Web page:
Attorneys for the defendants in a whistle-blowing case brought by a former Home Shopping Network Inc. executive argued Tuesday that their clients should be excluded from counts that don't relate to them.
But attorneys for Allen P. Allweiss, who was fired in February, countered that the complaint should remain intact because defendants "aided and abetted" each other in a scheme to extort his silence.
By the end of the full-day, pretrial hearing, Pinellas-Pasco Circuit Judge Horace A. Andrews asked attorneys to prepare memoranda on the question, which may prove critical to Allweiss' case.
In a lawsuit filed in April, Allweiss claims he was fired from Home Shopping over attempts to disclose a wide variety of financial improprieties at the company.
The lawsuit broadly alleges schemes in which executives of the St. Petersburg-based television retailer and others profited at the expense of shareholders through improper relationships with vendors.
Allweiss seeks nearly $1-million in Home Shopping stock and options he says he is already owed, and an additional $2-million in damages.
At the hearing, John F. Lauro, an attorney for Home Shopping consultant Francis R. Santangelo, said his client had nothing to do with counts such as those related to depriving Allweiss of his stock.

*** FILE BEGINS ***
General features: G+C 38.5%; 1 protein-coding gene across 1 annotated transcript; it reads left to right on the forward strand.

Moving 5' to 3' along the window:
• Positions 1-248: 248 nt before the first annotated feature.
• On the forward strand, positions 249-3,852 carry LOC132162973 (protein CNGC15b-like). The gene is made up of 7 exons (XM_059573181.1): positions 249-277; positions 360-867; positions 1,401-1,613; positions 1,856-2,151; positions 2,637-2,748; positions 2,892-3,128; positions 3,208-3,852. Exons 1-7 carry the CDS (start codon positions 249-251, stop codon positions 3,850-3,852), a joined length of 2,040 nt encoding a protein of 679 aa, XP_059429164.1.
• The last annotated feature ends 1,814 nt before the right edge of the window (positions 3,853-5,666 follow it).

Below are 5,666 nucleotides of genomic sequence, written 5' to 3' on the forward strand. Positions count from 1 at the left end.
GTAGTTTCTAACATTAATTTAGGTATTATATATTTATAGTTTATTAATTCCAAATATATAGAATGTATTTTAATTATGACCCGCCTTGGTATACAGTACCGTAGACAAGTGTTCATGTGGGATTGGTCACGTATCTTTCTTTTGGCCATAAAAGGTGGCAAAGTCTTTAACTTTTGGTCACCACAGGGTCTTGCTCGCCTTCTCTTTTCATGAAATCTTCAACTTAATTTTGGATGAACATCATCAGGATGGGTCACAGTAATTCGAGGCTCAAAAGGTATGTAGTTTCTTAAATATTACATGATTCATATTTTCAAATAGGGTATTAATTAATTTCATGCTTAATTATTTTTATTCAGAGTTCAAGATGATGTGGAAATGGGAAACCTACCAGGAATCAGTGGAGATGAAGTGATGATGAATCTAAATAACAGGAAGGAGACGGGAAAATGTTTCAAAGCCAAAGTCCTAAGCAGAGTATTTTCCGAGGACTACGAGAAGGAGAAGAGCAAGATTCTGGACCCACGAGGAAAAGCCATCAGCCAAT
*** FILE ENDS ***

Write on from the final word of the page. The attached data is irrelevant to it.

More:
But an attorney for Allweiss, Ward A. Meythaler of Tampa, said each defendant was part of a scheme to defraud his client.
Among other things, the Allweiss suit accuses Santangelo of having ties to organized crime. Santangelo has denied the allegations, and filed a defamation lawsuit against Allweiss in Hillsborough Circuit Court.
At one point, nearly 20 attorneys were crowded into a St. Petersburg courtroom for the hearing. The case has attracted wide attention in recent months as Home Shopping has become embroiled in a scandal.
Home Shopping continued to assert attorney-client privilege because Allweiss was a lawyer for the company. Home Shopping had won a court order barring Allweiss from disclosing information, but it was later reversed.
Allweiss plans to continue providing evidence of criminal activity at Home Shopping to authorities, said his attorney, Robert W. Merkle.
Tom McCoun, an attorney representing the St. Petersburg Times, argued to keep the case open to the press. The information already in the public record cannot later be deemed privileged, he said.
On Tuesday, King & Spalding, an Atlanta firm that is representing Home Shopping in related matters, also took a leading role in the Allweiss case.
Rahdert & Anderson of St. Petersburg and Winkles & Trombley of Tampa are also continuing to represent the company in the case. Home Shopping general counsel Celia H. Bachman would not comment on the changes on the legal team.